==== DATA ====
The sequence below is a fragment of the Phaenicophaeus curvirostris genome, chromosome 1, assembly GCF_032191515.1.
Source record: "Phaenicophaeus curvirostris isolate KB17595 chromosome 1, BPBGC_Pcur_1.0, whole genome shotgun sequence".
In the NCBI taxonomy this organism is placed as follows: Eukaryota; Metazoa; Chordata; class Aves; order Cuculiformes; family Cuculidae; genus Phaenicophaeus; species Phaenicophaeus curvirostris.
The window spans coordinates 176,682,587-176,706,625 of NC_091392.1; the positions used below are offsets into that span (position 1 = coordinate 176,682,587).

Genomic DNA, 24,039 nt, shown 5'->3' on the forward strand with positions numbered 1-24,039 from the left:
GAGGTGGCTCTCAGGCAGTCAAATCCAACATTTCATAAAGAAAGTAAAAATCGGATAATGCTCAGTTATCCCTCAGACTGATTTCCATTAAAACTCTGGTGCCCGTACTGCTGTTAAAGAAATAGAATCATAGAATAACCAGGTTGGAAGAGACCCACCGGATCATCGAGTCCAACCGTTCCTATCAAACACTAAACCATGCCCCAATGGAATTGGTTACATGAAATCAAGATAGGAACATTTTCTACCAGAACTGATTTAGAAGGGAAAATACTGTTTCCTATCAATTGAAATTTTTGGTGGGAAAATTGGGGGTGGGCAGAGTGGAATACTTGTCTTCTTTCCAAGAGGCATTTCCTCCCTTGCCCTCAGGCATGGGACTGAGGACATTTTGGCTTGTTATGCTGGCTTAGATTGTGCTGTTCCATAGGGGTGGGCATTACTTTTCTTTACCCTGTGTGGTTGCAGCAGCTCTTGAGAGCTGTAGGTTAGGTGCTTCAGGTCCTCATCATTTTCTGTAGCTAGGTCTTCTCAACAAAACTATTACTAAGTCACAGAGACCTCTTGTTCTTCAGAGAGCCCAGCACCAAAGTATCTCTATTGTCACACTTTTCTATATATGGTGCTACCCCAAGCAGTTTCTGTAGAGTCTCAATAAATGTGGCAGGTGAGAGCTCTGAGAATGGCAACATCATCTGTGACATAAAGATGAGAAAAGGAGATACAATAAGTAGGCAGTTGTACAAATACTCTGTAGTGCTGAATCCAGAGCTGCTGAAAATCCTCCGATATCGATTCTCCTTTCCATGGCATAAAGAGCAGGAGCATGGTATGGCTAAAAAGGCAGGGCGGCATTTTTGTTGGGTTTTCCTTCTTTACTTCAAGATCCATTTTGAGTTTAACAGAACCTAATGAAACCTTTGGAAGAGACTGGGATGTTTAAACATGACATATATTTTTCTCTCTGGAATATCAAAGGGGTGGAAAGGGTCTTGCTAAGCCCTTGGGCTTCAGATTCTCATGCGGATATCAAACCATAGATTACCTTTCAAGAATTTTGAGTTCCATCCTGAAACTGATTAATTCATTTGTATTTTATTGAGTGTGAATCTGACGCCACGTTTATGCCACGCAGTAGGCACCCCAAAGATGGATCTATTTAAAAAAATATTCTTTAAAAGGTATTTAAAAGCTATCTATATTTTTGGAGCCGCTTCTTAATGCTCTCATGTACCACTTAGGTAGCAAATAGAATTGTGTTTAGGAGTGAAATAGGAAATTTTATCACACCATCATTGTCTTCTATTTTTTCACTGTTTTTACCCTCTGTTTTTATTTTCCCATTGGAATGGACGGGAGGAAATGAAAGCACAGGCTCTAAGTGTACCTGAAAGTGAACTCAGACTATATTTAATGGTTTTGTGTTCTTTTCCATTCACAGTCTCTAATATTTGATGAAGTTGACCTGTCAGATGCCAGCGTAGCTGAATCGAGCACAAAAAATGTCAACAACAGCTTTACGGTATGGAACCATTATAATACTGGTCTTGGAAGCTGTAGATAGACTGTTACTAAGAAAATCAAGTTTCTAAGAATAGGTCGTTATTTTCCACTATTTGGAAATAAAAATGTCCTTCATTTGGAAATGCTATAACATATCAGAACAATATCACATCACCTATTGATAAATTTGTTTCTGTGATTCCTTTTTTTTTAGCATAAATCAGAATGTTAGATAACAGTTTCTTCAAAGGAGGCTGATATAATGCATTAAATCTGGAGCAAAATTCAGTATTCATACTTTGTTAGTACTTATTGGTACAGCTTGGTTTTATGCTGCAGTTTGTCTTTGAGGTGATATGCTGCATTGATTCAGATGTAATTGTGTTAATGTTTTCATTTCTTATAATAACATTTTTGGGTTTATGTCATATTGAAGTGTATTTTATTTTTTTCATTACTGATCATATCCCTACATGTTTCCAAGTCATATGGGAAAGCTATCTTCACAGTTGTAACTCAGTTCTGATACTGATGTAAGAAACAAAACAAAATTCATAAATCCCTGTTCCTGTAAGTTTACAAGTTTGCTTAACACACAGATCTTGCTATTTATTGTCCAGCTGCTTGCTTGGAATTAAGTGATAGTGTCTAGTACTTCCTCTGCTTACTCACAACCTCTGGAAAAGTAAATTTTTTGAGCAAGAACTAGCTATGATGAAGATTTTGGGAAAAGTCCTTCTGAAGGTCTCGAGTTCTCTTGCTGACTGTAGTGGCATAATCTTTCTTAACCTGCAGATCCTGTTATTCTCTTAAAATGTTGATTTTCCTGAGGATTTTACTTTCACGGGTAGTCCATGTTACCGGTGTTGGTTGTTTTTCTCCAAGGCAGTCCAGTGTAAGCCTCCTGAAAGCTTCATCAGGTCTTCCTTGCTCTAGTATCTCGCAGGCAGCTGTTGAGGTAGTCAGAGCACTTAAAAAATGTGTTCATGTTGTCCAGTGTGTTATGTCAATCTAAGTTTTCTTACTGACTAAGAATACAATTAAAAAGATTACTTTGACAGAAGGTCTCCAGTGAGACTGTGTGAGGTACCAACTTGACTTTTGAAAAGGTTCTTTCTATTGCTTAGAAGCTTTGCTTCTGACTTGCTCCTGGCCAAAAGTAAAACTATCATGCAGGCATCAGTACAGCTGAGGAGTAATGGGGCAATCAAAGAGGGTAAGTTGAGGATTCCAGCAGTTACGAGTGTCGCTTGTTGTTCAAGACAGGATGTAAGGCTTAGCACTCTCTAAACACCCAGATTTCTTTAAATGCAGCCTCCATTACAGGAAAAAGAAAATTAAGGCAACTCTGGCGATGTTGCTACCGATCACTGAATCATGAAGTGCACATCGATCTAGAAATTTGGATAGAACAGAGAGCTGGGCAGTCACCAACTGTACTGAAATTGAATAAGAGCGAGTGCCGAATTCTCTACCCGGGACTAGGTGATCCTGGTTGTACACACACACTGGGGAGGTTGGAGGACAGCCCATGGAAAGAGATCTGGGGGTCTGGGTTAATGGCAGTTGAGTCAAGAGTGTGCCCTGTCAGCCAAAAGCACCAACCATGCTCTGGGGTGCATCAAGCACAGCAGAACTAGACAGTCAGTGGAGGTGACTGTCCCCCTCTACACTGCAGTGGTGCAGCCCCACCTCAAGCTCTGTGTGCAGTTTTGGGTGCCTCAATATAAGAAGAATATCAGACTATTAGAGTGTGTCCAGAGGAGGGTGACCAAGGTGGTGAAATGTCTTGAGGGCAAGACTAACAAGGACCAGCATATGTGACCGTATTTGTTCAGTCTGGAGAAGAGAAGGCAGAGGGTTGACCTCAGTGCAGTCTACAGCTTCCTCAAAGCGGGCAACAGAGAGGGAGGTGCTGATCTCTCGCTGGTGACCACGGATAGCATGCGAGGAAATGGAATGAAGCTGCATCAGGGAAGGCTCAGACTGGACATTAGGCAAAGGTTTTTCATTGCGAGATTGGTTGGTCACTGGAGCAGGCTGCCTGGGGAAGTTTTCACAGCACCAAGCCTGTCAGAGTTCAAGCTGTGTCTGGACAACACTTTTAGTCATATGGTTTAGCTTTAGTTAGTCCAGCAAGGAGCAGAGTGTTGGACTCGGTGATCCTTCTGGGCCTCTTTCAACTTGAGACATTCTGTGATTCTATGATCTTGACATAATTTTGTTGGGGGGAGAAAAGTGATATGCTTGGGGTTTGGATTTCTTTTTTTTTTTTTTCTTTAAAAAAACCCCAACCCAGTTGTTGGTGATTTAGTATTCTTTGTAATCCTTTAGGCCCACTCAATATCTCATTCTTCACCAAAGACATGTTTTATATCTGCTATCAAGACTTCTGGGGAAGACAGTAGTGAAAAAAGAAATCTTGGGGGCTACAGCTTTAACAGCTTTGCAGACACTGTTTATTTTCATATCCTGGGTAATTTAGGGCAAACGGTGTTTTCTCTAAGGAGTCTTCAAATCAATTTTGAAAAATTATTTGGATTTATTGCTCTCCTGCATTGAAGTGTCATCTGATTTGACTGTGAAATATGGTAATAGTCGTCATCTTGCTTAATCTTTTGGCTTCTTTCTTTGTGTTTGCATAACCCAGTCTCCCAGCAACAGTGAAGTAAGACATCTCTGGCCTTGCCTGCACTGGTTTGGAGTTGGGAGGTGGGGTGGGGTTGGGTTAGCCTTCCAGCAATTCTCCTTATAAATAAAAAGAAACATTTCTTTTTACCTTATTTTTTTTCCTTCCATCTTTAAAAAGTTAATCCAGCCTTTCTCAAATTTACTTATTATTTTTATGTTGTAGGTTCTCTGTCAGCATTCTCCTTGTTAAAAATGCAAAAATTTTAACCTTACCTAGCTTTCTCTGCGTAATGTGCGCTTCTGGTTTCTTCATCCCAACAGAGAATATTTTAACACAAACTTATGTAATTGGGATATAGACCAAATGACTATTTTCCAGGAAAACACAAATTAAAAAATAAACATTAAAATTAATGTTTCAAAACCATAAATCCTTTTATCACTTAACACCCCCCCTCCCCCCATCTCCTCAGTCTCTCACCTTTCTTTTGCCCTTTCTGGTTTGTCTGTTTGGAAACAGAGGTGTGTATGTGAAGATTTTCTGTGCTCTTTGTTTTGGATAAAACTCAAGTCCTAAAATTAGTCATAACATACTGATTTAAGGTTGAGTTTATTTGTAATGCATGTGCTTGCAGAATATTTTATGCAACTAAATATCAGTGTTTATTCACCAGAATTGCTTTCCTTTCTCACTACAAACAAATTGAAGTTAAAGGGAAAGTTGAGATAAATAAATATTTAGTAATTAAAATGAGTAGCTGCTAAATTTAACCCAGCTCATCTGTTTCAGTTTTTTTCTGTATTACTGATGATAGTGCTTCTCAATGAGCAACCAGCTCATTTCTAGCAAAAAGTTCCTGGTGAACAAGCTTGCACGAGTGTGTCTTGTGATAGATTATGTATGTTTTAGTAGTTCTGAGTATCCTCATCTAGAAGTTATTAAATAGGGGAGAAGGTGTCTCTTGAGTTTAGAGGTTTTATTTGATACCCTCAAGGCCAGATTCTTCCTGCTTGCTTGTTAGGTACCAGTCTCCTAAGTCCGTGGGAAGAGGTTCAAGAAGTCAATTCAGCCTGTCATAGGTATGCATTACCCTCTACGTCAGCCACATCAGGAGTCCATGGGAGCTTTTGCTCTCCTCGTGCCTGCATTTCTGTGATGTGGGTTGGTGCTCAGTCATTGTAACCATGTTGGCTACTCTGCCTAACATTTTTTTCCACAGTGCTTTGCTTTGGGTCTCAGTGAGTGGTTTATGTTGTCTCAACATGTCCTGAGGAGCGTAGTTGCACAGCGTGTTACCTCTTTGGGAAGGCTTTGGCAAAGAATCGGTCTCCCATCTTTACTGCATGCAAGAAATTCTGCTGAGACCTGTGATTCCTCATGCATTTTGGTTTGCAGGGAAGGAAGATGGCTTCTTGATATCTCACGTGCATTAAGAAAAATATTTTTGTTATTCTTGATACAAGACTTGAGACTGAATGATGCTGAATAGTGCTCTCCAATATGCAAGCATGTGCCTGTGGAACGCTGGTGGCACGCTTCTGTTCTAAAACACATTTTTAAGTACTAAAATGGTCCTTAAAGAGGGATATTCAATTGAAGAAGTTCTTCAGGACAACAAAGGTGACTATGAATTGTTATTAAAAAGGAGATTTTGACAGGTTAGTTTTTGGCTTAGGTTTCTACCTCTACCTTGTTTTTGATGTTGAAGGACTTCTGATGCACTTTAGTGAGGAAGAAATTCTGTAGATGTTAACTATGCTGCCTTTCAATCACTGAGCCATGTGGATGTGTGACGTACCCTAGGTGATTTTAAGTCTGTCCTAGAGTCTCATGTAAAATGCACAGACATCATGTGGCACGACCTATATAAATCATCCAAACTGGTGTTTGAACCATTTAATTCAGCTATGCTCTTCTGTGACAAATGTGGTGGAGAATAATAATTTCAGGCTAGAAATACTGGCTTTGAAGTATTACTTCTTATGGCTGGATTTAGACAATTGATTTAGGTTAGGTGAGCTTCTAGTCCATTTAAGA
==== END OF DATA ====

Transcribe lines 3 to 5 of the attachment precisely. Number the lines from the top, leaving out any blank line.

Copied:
In the NCBI taxonomy this organism is placed as follows: Eukaryota; Metazoa; Chordata; class Aves; order Cuculiformes; family Cuculidae; genus Phaenicophaeus; species Phaenicophaeus curvirostris.
The window spans coordinates 176,682,587-176,706,625 of NC_091392.1; the positions used below are offsets into that span (position 1 = coordinate 176,682,587).

Genomic DNA, 24,039 nt, shown 5'->3' on the forward strand with positions numbered 1-24,039 from the left: